Three reasons NC can’t afford another decade of Republicans

by | Aug 13, 2020 | Features, Politics

North Carolina’s progress between 1960 and 2010 was often uneven, imperfect and insufficient, but it was nevertheless impressive. The state went from having some of the lowest wages and worst educational attainment in the country to being what was widely regarded as a leader in the South. Not so anymore. A decade of Republican legislative rule has left the state less educated, more polluted and more unjust. Three months out from the first election to take place in a redistricting year since the fateful Tea Party wave, Tar Heels cannot afford to give Republicans power for another decade.

Here are three reasons why:

  1. Education Announcing her veto of the first Republican budget, former Governor Bev Perdue warned that it would do “generational” damage to public education. She was right. Deep cuts to per-pupil spending and classroom supplies first enacted in 2011 have stayed in place ever since. Years after the end of the Great Recession, North Carolina’s traditional public schools have largely been hollowed out, replaced by a flood of unregulated charters and voucher-funded (often religious, totally unaccountable) private schools that are draining resources from the district schools and effecting resegretaion. It is no coincidence that test scores are falling and the achievement gap has begun to expand after a period of modest reduction. GOP legislative leaders remain fundamentally hostile to what many of them call “government schools” and it is beyond a doubt that they will continue to neglect their funding and undermine them with right-wing “school choice” policies. We have essentially sacrificed a generation to anti-public school ideology. Another decade of GOP rule would impose that same fate on Generation Alpha.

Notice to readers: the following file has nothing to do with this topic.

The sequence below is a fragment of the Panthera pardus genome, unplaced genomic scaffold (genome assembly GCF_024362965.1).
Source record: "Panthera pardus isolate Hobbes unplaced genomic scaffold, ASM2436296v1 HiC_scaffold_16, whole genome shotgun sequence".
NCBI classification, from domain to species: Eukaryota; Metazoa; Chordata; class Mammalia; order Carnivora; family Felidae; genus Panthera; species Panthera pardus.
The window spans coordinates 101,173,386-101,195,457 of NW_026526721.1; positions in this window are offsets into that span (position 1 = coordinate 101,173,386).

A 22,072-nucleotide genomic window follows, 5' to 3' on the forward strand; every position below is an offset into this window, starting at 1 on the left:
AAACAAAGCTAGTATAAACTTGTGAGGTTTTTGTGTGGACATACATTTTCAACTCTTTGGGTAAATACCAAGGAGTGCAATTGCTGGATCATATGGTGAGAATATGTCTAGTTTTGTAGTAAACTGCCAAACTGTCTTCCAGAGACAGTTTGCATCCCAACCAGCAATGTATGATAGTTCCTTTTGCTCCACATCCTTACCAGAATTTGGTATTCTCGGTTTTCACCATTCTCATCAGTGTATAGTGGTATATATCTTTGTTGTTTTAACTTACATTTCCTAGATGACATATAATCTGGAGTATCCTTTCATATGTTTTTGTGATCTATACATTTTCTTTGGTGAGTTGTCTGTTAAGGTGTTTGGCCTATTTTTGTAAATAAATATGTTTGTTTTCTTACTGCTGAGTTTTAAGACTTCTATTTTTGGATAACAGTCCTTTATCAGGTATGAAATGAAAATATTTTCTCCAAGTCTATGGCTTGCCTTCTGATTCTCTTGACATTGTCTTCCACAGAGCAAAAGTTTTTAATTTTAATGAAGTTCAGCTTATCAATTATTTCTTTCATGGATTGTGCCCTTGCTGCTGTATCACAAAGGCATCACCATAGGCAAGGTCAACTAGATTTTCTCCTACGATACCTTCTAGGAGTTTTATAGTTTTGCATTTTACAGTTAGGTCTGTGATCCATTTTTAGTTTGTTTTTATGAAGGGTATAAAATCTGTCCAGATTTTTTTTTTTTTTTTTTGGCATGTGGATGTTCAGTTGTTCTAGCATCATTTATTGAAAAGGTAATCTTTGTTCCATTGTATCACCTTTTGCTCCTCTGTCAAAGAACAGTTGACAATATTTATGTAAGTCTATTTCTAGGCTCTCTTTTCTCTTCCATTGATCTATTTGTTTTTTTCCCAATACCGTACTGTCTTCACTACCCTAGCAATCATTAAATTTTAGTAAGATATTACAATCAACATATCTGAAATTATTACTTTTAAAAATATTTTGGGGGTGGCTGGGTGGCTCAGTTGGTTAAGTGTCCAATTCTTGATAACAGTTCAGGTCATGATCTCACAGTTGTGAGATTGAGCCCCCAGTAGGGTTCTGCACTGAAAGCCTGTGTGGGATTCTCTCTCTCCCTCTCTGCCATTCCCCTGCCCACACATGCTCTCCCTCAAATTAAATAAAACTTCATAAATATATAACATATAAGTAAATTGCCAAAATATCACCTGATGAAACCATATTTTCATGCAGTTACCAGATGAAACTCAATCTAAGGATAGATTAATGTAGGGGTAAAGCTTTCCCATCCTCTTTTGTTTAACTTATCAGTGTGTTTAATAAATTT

2. Climate North Carolina Republican legislative leaders are so insistent in their climate denial that they have literally become fodder for parody. Early in their reign, they passed a law attempting to prohibit the seas from rising. And their environmental policies have been guided by this know-nothing view ever since. Seemingly every year sees another attack on renewable energy, including a moratorium on new wind farms that they blackmailed Governor Cooper into approving, and mass repeal of conservation rules. They have cut the budgets of the Department of Environmental Quality and the Wildlife Commission by nearly 50%. Perhaps they will have an epiphany about the world-historical threat of climate change. This is unlikely.
  3. Democracy National observers have become so accustomed to North Carolina Republicans’ authoritarian tactics that journalist Kevin Drum remarked “at least it was just North Carolina.” Legislative bosses are clearly hellbent on turning North Carolina into a severely constrained one-party state. When federal courts struck down their “Monster Voting Law” in a scorching decision, they followed this defeat with a voter-ID constitutional amendment. Nor have they lost their taste for extreme gerrymandering. Putting them in charge of the levers of government for another decade would lead to more democratic erosion in a state whose history on voting rights already gives it a lot to answer for.

The damage North Carolina Republicans have inflicted on the general welfare of our state has already assured them a prominent place in the history books–and one that will not be laudatory. But there is absolutely no sign that they plan to moderate or modify their approach to government if they are given control of the legislature for the next ten years. That makes this election historically important.


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